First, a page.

The rest of the morning was spent at the Lao National History Museum, a few blocks east of the Fountain Circle. The museum is housed in a weathered white two-story mansion with faded blue shutters that was built in 1925 for the French governor.

The museum displays range from dinosaur bones and sandstone sculptures of the Hindu god Shiva to machine guns and black-and-white photos of guerrillas fighting U.S.-backed troops before the communists came to power in 1975.

Most exhibit labels have English translations and refer to Americans as the “U.S. imperialists.”

The French also are portrayed in an unflattering way. A large undated oil painting shows a French soldier throwing a boy down a well as another prepares to hit a woman with his rifle butt as he rips a child out of her arms. A village burns in the background.

Despite the “imperialist” references and the depiction of French soldiers, Americans and Europeans — along with their cash and their backpacks — generally are welcome throughout Laos.

After the museum, I had a light lunch at one of the noodle shops that seem to be everywhere in Vientiane. I had the popular dish foe, rice noodles with slices of beef served with a plate of fresh mint, lettuce, bean spouts and lime wedges. The vegetables are mixed into the soup along with sugar, fish sauces and chili powder.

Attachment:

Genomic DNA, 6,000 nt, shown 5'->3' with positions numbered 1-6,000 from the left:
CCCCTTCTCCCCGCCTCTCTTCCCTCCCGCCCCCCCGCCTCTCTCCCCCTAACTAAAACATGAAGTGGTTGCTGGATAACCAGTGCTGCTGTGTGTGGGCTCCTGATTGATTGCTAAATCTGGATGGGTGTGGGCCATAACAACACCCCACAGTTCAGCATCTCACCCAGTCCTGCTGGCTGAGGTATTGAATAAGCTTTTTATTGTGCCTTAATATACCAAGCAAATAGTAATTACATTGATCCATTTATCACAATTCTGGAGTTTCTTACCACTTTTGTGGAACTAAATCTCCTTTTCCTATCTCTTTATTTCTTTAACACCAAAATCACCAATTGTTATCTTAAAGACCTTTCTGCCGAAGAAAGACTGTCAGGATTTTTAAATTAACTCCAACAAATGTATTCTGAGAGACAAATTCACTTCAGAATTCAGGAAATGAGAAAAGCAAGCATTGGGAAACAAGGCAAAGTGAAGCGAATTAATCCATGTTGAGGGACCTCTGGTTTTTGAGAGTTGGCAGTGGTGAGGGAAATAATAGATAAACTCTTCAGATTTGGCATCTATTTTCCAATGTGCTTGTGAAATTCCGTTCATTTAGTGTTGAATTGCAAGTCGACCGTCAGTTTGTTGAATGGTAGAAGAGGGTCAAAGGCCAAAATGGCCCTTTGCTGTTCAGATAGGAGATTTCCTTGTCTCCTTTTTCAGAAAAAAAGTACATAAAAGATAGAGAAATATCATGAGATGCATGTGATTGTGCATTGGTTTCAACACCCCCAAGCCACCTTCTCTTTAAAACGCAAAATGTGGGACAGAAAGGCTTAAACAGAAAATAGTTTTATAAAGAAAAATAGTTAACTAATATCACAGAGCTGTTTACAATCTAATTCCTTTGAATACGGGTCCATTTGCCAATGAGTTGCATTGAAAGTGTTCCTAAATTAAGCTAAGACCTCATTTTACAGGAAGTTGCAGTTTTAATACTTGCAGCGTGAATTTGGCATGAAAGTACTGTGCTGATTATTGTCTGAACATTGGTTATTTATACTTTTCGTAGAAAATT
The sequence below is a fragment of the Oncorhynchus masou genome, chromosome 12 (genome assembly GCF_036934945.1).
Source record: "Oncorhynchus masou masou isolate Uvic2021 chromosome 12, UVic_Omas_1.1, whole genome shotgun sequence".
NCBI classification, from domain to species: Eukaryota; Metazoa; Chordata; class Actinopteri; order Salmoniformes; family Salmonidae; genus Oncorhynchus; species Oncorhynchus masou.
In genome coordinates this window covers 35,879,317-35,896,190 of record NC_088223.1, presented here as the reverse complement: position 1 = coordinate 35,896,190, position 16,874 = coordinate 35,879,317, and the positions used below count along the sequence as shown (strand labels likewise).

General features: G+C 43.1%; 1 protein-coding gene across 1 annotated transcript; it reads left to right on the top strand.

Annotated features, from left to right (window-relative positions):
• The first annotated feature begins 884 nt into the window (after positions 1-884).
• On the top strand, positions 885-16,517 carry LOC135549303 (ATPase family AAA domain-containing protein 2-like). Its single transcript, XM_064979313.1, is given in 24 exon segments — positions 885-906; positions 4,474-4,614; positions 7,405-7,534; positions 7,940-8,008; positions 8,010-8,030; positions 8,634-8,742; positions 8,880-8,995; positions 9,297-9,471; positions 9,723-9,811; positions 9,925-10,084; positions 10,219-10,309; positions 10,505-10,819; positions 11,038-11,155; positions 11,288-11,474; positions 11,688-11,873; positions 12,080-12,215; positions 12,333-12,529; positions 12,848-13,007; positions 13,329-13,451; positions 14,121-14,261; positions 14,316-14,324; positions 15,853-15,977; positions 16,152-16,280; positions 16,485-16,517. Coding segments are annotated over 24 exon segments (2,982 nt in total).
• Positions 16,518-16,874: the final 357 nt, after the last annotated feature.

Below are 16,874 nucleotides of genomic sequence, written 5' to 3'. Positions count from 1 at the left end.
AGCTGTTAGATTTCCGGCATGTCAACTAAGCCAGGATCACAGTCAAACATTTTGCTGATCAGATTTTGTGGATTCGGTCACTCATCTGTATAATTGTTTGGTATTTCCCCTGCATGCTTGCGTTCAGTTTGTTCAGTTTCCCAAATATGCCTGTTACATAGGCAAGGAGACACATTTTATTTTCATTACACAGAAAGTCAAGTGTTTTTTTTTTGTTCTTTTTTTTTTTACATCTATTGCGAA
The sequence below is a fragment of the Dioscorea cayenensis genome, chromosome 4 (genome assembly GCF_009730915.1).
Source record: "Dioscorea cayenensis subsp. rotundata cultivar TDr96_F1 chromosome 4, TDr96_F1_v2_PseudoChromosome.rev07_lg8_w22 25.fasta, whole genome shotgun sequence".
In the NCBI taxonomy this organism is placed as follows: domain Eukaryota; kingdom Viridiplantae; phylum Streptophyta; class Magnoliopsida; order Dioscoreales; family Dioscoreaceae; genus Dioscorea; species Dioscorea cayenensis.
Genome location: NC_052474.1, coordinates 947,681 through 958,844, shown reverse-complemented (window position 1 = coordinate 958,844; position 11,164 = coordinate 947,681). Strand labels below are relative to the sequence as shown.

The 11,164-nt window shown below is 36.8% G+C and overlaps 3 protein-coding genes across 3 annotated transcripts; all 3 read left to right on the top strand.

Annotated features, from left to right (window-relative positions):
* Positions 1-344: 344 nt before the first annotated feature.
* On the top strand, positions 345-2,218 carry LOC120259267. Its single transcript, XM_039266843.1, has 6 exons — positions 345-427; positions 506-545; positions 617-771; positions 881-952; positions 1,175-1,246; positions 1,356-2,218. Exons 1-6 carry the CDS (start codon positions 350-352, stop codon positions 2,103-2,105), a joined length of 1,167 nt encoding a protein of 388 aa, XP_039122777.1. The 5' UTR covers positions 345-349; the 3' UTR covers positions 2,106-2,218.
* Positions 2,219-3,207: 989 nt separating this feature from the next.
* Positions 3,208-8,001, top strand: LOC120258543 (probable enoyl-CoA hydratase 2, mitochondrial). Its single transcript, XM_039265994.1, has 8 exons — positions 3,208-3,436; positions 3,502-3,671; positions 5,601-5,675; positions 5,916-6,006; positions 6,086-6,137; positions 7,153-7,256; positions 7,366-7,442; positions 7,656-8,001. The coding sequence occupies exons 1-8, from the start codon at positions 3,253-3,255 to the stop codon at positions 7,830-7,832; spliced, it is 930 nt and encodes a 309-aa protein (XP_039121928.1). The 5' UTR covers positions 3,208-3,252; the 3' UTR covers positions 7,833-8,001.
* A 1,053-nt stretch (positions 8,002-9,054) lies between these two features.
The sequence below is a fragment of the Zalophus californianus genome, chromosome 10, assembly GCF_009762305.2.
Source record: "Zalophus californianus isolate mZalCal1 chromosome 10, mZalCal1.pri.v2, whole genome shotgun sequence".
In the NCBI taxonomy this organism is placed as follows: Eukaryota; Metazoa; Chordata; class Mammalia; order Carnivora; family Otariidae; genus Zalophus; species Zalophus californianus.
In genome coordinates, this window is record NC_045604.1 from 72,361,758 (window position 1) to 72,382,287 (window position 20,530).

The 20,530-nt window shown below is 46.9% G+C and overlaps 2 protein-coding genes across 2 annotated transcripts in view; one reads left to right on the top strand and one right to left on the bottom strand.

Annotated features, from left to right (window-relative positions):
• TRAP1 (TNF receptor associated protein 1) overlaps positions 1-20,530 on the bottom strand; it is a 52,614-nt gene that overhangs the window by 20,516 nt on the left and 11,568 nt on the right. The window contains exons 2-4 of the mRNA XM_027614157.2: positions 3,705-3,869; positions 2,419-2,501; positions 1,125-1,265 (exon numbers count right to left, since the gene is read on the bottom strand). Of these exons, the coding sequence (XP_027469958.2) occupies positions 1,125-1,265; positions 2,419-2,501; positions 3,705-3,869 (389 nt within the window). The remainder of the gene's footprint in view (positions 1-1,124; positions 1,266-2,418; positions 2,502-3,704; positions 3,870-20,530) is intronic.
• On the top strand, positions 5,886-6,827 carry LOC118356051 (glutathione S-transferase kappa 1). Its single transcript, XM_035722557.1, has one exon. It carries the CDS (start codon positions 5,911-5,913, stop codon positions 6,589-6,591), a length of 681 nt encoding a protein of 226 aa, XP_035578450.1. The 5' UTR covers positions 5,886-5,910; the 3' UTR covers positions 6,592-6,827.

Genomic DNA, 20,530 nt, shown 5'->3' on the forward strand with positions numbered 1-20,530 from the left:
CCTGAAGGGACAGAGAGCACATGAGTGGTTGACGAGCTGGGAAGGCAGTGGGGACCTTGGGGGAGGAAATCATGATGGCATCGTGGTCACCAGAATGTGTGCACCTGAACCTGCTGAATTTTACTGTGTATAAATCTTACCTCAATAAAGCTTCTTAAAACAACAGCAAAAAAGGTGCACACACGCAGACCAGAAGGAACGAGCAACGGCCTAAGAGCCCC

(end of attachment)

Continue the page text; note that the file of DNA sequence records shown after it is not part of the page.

Afternoons can be sweltering in Laos, so I decided to tour the shady Wat Si Saket in central Vientiane. Built in 1818, the wat, or temple, is surrounded by a wall. The wall’s interior features thousands of niches or tiny grottos that contain silver and gilded clay Buddhas. The wat also includes a sim, or ordination room, with an altar displaying more Buddhist sculptures.

Across the street is the Haw Pha Kaew, a former royal temple built in 1565 that has been turned into a museum for religious objects. The museum displays some of Laos’ best Buddhist sculptures.

During the afternoon’s peak, I tried to stick to air-conditioned places. I checked my e-mail at one of the many cyber-cafes in central Vientiane, and I got an hourlong massage for $4. I also browsed the neighborhood’s numerous antique and silk shops.

As the sun began to set, I went to a restaurant on the Mekong and watched the burning orange orb gradually sink below the tree line on Thailand’s side of the river.

I dined on beef with red curry sauce, a spicy minced chicken dish and a Vietnamese salad with clear rice noodles. The setting would have been perfect if I didn’t have to share the food with a swarm of persistent flies.

I ended my day with some pub-crawling that took me to the British-style Samlo Pub just a few blocks from the river. Teak shelves behind the bar were well-stocked with the big names of the liquor world. The bottles were neatly organized around a television that played a DVD of the “Lord of the Rings.” Stereo speakers blared “Pretty in Pink” by the Psychedelic Furs.

The day had begun with drums, a Buddhist alarm clock for monks. It ended with a Western pop tune. Perfect musical symbols for the broad spectrum of experience in this sleepy but often surprising river town.

• • •

The official Web site for travel and tourism in Laos is www.visit-mekong.com. November to April is considered the high season for travel to the country, for it is dry then.